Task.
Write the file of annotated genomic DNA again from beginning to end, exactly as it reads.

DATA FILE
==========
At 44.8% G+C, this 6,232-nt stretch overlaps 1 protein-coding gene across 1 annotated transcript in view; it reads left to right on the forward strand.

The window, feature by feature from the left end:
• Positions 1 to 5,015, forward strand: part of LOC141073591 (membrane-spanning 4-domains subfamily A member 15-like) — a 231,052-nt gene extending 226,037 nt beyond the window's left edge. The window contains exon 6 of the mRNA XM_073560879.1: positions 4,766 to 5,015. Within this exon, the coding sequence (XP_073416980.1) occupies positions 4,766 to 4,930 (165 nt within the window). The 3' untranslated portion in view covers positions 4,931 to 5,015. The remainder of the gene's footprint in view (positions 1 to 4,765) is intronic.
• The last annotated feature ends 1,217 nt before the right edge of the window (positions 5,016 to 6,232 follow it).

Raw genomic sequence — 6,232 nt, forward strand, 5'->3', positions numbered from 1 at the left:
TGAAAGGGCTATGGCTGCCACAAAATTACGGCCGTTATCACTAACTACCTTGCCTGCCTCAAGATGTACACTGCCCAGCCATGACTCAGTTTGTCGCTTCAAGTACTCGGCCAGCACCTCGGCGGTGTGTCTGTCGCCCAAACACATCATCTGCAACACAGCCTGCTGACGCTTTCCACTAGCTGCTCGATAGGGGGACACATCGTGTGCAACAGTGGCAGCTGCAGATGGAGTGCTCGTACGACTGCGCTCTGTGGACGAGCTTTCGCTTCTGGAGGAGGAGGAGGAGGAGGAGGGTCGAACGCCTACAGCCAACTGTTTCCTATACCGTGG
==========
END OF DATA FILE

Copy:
At 44.8% G+C, this 6,232-nt stretch overlaps 1 protein-coding gene across 1 annotated transcript in view; it reads left to right on the forward strand.

The window, feature by feature from the left end:
• Positions 1 to 5,015, forward strand: part of LOC141073591 (membrane-spanning 4-domains subfamily A member 15-like) — a 231,052-nt gene extending 226,037 nt beyond the window's left edge. The window contains exon 6 of the mRNA XM_073560879.1: positions 4,766 to 5,015. Within this exon, the coding sequence (XP_073416980.1) occupies positions 4,766 to 4,930 (165 nt within the window). The 3' untranslated portion in view covers positions 4,931 to 5,015. The remainder of the gene's footprint in view (positions 1 to 4,765) is intronic.
• The last annotated feature ends 1,217 nt before the right edge of the window (positions 5,016 to 6,232 follow it).

Raw genomic sequence — 6,232 nt, forward strand, 5'->3', positions numbered from 1 at the left:
TGAAAGGGCTATGGCTGCCACAAAATTACGGCCGTTATCACTAACTACCTTGCCTGCCTCAAGATGTACACTGCCCAGCCATGACTCAGTTTGTCGCTTCAAGTACTCGGCCAGCACCTCGGCGGTGTGTCTGTCGCCCAAACACATCATCTGCAACACAGCCTGCTGACGCTTTCCACTAGCTGCTCGATAGGGGGACACATCGTGTGCAACAGTGGCAGCTGCAGATGGAGTGCTCGTACGACTGCGCTCTGTGGACGAGCTTTCGCTTCTGGAGGAGGAGGAGGAGGAGGAGGGTCGAACGCCTACAGCCAACTGTTTCCTATACCGTGG